As we head closer and closer to the end of the decade, marked by decreasing temperatures and the increasing prevalence of ice and snow, I am reminded of the closing of the previous decade.
In the final years of the millennium’s first decade, I found myself at an impasse. Spending a Winter abroad in South Korea while attempting a PhD at UC Berkeley, I was struggling to find balance between the rigors of an academic life and conducting an earnest practice of tea and meditation. Residing in the urban super-metropolis of Seoul during the biting cold of late December, I was often forced to remain indoors.
Initially timid, I eventually began to explore the city, seeking out tea houses and trying to locate a Buddhist temple where I could refine my meditation practice. Located near a temple district, I soon began to wander the antique markets of Insadong. There I found the small traditional tearoom of 삼화령 Sam Hwa Ryung, where owner and tea person Ms. Kim began to teach me about the qualities and diversity of Korean tea, as well as slowly introduce me to her friends, many of whom were local artists and members of nearby Buddhist temples.
Luckily for both my practice in tea and meditation, Ms. Kim introduced me to Misan Sunim, who is both a practitioner of the Korean Way of tea and abbot of the 조계종 Jogye Order of Korean 선 Seon Buddhism. Soon, I was sharing my time between Ms. Kim’s tearoom and visiting Misan Sumin’s temple, learning the forms of tea he practiced alongside with his temple group.
Today, as cold rain runs down the windows of my tearoom, freezing before it can reach the sill, I sit and meditate on this time in my life. How ten years can come and go so quickly. How a lifetime can seem to arrive and still I have yet to fully awaken to it.
Reminded of the gentle guidance and dear friendships of Ms. Kim and Misan Sunim, I pull out the 분청사기 buncheong-jagi tea set I had acquired a decade ago. Set against the swirling wood grain of my tea table, the pieces of rustic ceramics look as if they were made of unevenly shaped stone. While all seem in harmony together, individually they retain their own distinctive character.
The 숙우 sookwoo, with its round circumference interrupted by the deliberate pinch of the potter to produce a simple spout.
The patches of grey and white that splash up the sides of the three small teacups.
The intricate network of cracks running along the surface of the once pure white side-handle teapot. How age and use have marked each one of these objects. How they, like me, now bear the testaments of time.
As I slowly warm each piece of teaware, I pull from my tea cabinet a small, citrus-sized object wrapped carefully in handcrafted paper made of mulberry fiber. From this emerges a tightly compressed ball of aged 떡차 ddokcha, gifted to me by Ms. Kim ten years ago. In this time, the tea has darkened. Where once vibrant green tea leaves coiled around one another, today they appear almost black.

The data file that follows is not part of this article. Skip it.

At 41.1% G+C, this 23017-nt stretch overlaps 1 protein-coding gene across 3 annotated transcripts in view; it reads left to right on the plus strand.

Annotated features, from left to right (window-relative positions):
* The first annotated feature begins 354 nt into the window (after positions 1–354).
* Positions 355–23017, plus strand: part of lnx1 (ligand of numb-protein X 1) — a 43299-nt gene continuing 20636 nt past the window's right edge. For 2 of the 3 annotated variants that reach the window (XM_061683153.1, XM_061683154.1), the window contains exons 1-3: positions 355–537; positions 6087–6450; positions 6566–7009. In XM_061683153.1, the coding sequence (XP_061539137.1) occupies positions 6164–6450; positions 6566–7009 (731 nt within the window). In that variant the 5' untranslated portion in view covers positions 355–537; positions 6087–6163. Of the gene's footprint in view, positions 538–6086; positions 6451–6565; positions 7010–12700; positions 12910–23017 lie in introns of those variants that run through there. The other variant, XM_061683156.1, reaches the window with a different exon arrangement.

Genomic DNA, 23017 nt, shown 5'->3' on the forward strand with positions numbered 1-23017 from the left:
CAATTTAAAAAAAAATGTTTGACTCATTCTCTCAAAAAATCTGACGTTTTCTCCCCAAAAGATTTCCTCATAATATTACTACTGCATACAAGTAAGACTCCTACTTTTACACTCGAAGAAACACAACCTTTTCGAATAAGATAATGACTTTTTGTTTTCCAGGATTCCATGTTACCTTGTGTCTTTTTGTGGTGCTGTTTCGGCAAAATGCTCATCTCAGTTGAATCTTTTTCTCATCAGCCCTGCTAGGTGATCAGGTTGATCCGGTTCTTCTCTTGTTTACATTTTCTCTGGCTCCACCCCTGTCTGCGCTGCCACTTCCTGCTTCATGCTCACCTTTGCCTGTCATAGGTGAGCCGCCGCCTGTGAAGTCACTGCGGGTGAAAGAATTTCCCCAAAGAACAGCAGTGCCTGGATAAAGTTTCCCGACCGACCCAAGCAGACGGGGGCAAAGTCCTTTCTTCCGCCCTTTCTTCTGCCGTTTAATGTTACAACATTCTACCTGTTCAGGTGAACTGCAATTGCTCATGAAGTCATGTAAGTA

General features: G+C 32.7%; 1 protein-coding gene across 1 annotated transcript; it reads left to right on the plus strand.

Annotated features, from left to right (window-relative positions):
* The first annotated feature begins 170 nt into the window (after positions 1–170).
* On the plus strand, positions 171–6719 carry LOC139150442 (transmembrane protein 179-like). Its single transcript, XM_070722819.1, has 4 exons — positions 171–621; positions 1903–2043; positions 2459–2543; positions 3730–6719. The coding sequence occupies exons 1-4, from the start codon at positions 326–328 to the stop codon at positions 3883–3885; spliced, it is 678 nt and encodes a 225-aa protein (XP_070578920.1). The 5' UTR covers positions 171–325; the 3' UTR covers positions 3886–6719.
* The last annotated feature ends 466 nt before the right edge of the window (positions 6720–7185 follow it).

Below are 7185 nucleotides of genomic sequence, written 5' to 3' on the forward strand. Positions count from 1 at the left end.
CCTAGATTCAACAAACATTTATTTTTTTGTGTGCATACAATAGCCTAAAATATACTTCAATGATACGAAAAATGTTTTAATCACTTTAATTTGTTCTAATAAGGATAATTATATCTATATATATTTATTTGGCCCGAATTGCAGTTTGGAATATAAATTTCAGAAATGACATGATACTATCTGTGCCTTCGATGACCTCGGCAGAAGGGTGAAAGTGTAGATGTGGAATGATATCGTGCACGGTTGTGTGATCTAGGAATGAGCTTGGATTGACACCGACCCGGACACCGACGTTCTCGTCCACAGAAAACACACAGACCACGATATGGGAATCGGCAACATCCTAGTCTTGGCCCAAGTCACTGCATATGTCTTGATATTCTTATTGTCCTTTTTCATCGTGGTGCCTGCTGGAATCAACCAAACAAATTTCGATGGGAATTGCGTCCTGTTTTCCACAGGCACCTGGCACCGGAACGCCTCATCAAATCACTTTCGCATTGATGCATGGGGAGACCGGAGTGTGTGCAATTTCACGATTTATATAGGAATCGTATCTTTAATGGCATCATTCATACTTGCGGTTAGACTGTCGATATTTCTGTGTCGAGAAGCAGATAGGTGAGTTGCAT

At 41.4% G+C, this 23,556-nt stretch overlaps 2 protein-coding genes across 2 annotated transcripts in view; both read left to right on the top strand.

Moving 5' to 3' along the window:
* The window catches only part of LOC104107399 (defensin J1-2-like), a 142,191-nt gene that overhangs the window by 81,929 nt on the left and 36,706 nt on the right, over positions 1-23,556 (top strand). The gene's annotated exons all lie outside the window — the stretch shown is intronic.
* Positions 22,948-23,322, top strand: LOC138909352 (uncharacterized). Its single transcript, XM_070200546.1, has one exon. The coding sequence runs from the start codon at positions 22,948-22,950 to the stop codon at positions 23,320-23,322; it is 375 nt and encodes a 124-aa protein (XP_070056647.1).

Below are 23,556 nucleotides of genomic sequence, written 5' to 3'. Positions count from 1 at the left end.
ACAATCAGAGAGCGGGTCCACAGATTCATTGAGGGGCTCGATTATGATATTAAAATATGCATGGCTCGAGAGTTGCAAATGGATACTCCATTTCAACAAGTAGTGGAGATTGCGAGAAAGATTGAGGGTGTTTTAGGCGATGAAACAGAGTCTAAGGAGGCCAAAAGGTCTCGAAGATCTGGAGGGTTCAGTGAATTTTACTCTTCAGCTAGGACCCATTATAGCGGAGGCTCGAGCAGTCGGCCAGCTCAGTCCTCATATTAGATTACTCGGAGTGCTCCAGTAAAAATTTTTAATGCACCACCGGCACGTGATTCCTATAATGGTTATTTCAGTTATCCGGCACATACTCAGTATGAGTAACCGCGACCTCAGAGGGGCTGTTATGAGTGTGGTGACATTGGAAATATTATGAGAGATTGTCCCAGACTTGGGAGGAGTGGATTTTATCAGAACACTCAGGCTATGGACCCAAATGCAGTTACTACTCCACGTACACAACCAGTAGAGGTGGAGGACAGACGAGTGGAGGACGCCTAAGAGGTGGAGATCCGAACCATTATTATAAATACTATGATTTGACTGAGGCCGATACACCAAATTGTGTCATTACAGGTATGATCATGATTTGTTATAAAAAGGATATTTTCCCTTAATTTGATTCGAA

Lightly plucking-off a small handful of leaves, I begin to carefully place each into the center of the teapot. I then pour hot water that had been momentarily left to cool in the sookwoo into the teapot, allowing for a brief moment to pass, giving me time to view the tea as it begins to steep.
Placing the lid atop the teapot, I let several minutes pass. In this pause, I do not keep track of time. Instead, I simply breathe, finding an easy and natural rhythm and observe the motions of my mind. The storm outside my tearoom rages and the windows shake against the gusting wind. As I breathe, amidst the clamor, I hear the steam rising from my iron kettle.
Another moment passes and I pour the tea out from my teapot, from one cup to the next and back again, making subtle adjustments to ensure evenness in color and flavor. What is revealed is a deep golden liqueur which catches me by surprise.
Admiring the color for a moment more, I am reminded of the first time I had experienced this style of tea, huddled in the warm wooden and plastered interior of Ms. Kim’s tearoom. Then, as with today, a storm raged outside, and yet the focus remained squarely on tea.
I can remember the dried fruits and traditional sweets she would produce from her tiny kitchen, and the collection of cups and teabowls she had stacked around her. The sound of a kettle and the scent of tea. The texture of worn utensils and a lifetime of practice.
I looked down once again at the teacups neatly arranged, each beaming back at me with the exquisite color brought on by age. “So this is what a decade looks like,” I say to myself and take a first sip.
Soft tones of butterscotch followed by notes of toasted yam and a slight licorice finish. Clean and clear yet with an echo that remains. A bit like a memory. Distant yet perceptible. Still with the capacity to teach me something new, something surprising.